Join us a gain for another theory piece on drone flight. Today we’re full of hot air. Wait, that’s not it. Today we want to talk about air, hot and cold, as we discuss air density and your drone flight. More than anything, we’ll be talking altitude and temperatures.
Once again, this is mostly theoretical. The average high school senior in a physics class can probably school me, and I welcome them to do so in the comments below.
Science of Flight series
For more interesting tidbits on the science of flight, we invite you to check out our other articles on the topic. We’ve discussed propellers, rules, air speeds and more. See them all at the link below:
There is a good chance that you completely ignore air density when fly your drone. For the most part, that’s just fine, no harm done. What you may or may have not noticed is changes to flight performance and battery life as you fly in differing temperatures and altitudes.
Without diving into each and every factor that can change air density, we’ll focus on just temperature and altitude today.
Did you notice that your drone has a rated service ceiling? For example, the DJI Mavic Pro and new DJI Mavic Air are rated for 16,404 feet. This rating is based almost entirely on the drone’s ability to handle air density. Let me explain a little.
If you are flying for pay, or any other form of compensation, you must operate under a different set of rules and possess a commercial drone license. We call it the Part 107, it’s not too hard to get, but it will take some time to learn all the rules. We want to help you learn the rules and get your commercial license, check out our drone pilot training material.
You are likely aware of how air is more dense at sea level than it is up in the clouds. Things that fly rely on moving wings through the air, and the thicker the air, the easier it is to create lift. In simplicity, the thicker the air is, the less battery you need to consume to fly.
Also, as you turn, there is more air resistance to affect the change. That is, your drone will be more agile in thicker air. I am being quite vague on how this actually works, please read our coverage of propellers for some additional insight.
Bottom line, your drone has to work harder and harder the higher it flies. At least this is true of how fast it has to spin those propellers, there are other factors to altitude that both ease the strain and make things difficult – we’ll save that all for another day.
Your drone’s rated service ceiling is not how high you can get it off of the ground. First, the ceiling is based on sea level.
Second, and more important, proximity to ground has an affect on air density as well – mostly because of heat and wind deflecting up from the ground. If you plan to fly at the full 16,404 feet above sea level, you will likely have to launch from (at least 16,004 feet in the United States, that’s the law,) at least 12,000 feet realistically to get there. Hope you like hiking.
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We can keep this one short. Take all you learned above about air density and your drone, now consider that cold air is thicker than hot air.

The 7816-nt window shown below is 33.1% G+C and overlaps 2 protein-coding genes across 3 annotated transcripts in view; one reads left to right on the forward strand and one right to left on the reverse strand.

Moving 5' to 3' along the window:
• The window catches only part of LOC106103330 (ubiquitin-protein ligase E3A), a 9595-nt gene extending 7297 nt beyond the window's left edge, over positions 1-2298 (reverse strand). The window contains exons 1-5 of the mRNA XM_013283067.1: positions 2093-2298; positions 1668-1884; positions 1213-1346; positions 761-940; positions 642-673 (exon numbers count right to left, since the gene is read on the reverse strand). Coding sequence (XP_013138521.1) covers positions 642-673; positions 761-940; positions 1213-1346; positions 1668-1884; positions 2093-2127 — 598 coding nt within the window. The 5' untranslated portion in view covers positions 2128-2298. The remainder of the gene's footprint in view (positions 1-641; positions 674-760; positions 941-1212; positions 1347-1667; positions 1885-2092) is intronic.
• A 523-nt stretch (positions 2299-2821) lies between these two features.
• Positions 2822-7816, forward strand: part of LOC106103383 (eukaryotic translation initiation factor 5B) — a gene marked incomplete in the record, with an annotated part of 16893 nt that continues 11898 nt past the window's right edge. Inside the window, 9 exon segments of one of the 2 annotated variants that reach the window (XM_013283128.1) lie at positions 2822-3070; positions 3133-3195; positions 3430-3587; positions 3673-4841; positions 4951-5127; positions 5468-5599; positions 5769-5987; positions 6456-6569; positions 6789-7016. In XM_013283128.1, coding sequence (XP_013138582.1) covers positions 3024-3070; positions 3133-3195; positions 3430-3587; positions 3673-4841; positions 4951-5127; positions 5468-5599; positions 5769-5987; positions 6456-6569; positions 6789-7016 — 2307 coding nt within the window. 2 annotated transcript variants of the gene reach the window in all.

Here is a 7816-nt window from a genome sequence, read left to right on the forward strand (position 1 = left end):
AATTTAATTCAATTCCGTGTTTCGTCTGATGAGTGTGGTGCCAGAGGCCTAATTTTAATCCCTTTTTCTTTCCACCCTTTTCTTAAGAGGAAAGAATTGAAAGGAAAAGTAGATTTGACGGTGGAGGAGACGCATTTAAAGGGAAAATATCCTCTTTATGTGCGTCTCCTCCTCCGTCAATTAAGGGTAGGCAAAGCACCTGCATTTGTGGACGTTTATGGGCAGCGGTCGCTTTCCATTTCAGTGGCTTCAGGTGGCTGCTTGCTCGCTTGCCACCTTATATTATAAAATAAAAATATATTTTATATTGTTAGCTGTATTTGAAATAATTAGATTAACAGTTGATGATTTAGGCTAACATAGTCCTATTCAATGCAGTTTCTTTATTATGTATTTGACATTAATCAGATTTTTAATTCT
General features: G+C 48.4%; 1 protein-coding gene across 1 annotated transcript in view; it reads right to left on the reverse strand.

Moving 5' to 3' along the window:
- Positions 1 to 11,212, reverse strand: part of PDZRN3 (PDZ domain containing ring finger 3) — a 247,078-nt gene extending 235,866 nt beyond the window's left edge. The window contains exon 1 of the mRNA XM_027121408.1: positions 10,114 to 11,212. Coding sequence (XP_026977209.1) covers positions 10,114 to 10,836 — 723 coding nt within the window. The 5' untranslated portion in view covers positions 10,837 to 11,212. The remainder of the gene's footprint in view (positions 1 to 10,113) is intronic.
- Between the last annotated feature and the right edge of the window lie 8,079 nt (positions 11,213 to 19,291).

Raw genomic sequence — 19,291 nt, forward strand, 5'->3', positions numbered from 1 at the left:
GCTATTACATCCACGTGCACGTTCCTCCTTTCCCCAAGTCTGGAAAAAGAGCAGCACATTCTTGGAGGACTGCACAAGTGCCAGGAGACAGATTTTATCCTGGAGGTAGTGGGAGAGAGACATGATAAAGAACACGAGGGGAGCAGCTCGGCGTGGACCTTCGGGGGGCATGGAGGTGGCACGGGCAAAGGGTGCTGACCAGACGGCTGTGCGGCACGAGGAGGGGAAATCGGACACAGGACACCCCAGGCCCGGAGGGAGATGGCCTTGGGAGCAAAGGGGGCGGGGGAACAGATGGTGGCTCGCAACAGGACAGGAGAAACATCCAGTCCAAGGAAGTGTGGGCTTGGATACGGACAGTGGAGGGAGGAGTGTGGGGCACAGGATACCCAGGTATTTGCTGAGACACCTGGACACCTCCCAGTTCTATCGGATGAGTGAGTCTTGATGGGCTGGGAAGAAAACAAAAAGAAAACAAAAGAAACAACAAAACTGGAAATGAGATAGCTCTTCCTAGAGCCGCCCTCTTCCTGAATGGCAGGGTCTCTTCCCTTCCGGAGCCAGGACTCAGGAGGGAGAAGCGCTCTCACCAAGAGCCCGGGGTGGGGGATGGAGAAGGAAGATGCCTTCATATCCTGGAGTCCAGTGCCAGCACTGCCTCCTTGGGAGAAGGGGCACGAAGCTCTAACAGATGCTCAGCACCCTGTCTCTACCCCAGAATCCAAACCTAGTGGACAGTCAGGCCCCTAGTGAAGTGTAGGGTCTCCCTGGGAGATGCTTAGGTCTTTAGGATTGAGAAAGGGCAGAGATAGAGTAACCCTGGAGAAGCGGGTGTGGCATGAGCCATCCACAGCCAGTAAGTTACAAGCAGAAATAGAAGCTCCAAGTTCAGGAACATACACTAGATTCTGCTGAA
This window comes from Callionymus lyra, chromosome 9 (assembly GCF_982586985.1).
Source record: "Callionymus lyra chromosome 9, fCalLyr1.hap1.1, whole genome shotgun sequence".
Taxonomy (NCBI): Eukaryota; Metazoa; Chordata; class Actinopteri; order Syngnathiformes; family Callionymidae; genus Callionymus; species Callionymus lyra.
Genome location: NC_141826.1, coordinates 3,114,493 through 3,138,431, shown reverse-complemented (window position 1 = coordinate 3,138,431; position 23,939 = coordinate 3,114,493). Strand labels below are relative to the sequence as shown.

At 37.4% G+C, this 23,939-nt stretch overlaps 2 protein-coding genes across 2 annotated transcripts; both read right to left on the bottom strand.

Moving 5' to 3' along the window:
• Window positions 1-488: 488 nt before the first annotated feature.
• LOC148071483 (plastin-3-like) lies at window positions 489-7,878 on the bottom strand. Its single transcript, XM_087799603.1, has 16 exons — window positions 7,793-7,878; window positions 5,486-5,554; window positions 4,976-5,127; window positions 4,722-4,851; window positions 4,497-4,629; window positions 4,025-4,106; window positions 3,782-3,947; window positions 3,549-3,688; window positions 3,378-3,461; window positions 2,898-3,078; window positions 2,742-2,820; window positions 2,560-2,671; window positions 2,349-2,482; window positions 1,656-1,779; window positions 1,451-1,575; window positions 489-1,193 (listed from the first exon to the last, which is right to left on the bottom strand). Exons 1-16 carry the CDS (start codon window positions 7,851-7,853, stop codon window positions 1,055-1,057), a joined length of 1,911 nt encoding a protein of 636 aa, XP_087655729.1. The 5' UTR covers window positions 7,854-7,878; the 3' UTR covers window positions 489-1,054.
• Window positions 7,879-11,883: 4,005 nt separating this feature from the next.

As you head out to soar around in the wonderful winter air, please take note of your manufacturer’s specifications for your drone. Most machines are not rated to fly in freezing temperatures.
A word of warning:
I can tell you from experience that the theory of longer battery life in cold weather needs further research to prove. Our point today is that your propellers will be at their most efficient in cold weather, which is great, but if your battery drains extra fast, frosts or even freezes, catastrophe. Please don’t push your luck.
Real world usage
There are many factors that make flight possible. As we continue to break down flight into the individual parts, I urge you to remember that they are just that, parts.
I wish I had taken more strict documentation of my flights to give you a better indication of real world results. I have flown at sea level in the heat and cold, I’ve flown in the mountains in both heat and cold, and I’ve flown several places in between. My maximum take-off elevation was approx 7,000 feet above sea level and my normal flights are at about 1,000 feet. The result: nearly identical battery life every time!
That’s right, with a few exceptions (flying in freezing temperatures and at over 112F,) my battery life on the DJI Mavic Pro has been consistent. My flights have all varied in strain on the craft, but the advantages and disadvantages of the situations all but balance out.
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This article was written more for those of you pursuing the FAA Part 107 certificate. I had a number of questions on my test relating to air density as affected by temperature and altitude. Remember that cold air and low altitude are your friend, in terms of wing performance, and you should ace that part of the test.
We imagine that you can safely continue to ignore air density as you fly your craft. If you happen to do some of your own research, fly the same path in different temperatures, for example, please do share your results in the comments below.
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